Getting in an early swing at a Cannes Competition title, Kino Lorber has acquired Bruno Dumont’s comedy Slack Bay. The company has taken all North American rights to the film, which stars Juliette Binoche, Fabrice Luchini and Valeria Bruni-Tedeschi. This is Dumont’s third film (see trailer above) to premiere in Competition at Cannes after twice winning the Grand Prix with Humanité and Flanders. World sales are handled by Memento Films International.
Kino Lorber has had a long relationship with Dumont, beginning with drama Life Of Jesus and through to Humanité, Flanders and Camille Claudel 1915. After 2015’s L’il Quinquin, a comedic murder-mystery comedy that marked a lighter-themed departure for the helmer, Slack Bay continues the trend. It’s also one of the films that was most buzzed about before the Official Selection was announced last week.
The story is set in the summer of 1910 on the Channel coast, where several tourists have vanished. Infamous inspectors Machin and Malfoy soon realize that the epicenter of these mysterious disappearances must be Slack Bay, the unique site where the Slack River and the sea join at high tide. A small community of fishermen and oyster farmers live there. Among them, a curious family has surfaced: renown ferrymen the Bréforts, led by a patriarch nicknamed “The Eternal,” who rules as best as he can his prankster sons, including the impetuous Ma Loute, (the film’s French title).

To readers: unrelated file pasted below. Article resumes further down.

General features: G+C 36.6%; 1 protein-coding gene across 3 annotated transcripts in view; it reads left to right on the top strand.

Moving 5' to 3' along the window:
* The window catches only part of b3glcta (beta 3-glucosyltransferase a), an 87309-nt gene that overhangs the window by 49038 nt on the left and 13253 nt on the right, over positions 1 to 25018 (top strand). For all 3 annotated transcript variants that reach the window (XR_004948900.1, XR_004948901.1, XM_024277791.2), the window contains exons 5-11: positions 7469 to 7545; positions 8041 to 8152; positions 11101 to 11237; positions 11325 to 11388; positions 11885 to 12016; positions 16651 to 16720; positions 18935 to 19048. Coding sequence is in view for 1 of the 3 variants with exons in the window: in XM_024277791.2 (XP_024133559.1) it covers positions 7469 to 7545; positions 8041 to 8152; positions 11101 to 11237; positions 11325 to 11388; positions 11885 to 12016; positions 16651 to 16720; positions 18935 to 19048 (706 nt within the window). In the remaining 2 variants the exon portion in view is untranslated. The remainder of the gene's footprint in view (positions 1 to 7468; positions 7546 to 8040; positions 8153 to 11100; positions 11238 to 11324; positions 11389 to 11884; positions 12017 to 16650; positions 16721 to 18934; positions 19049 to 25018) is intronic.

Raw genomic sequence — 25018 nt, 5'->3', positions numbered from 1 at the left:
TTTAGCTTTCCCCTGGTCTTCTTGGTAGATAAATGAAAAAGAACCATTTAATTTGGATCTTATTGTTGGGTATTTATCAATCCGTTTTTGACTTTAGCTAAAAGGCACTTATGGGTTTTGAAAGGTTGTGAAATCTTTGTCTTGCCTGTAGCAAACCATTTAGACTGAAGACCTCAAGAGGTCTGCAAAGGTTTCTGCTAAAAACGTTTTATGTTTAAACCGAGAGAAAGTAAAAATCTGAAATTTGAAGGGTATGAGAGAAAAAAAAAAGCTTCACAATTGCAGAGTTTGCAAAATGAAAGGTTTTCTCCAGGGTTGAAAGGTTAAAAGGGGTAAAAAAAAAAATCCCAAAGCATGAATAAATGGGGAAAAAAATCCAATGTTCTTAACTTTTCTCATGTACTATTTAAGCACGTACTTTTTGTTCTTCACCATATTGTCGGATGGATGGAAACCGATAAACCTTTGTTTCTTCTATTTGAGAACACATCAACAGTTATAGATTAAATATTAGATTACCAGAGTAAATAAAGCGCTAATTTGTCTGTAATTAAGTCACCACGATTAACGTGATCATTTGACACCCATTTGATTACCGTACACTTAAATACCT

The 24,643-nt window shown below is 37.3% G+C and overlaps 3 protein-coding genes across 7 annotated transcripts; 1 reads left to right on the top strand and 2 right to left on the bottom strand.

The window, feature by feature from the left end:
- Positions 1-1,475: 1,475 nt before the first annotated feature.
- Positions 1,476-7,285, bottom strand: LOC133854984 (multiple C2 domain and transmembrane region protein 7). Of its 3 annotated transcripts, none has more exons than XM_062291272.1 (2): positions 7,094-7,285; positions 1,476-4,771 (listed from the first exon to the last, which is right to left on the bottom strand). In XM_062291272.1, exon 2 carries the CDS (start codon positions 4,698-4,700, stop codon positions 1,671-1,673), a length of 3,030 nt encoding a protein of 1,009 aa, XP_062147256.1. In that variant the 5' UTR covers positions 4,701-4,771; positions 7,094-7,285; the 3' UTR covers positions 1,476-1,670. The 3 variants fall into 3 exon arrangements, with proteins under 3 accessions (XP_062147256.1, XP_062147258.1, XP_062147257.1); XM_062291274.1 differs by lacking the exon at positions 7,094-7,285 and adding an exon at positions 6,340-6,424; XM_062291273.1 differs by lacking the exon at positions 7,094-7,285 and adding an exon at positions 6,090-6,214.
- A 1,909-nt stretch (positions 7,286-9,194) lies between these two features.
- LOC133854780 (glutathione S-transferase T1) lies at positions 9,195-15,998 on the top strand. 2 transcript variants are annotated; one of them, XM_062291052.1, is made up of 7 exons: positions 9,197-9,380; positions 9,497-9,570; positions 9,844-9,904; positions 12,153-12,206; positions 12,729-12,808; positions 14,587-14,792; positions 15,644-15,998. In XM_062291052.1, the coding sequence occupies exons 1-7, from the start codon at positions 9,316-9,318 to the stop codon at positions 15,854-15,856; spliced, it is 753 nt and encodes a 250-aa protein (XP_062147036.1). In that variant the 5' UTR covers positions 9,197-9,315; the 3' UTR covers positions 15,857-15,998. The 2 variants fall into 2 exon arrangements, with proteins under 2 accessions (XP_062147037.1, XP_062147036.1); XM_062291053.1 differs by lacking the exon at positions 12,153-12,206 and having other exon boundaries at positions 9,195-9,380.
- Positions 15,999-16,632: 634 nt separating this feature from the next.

Towering high above the bay stands the Van Peteghems’ mansion. Every summer, this bourgeois family — degenerate and decadent from inbreeding — stagnates in the villa, though in their leisure hours, they also commingle with ordinary folk, including Ma Loute and the other Bréforts. Over the course of five days, a peculiar love story between Ma Loute and the young and mischievous Billie Van Peteghem will begin, and confusion and mystification will descend on both families, shaking their convictions and ways of life to their foundations.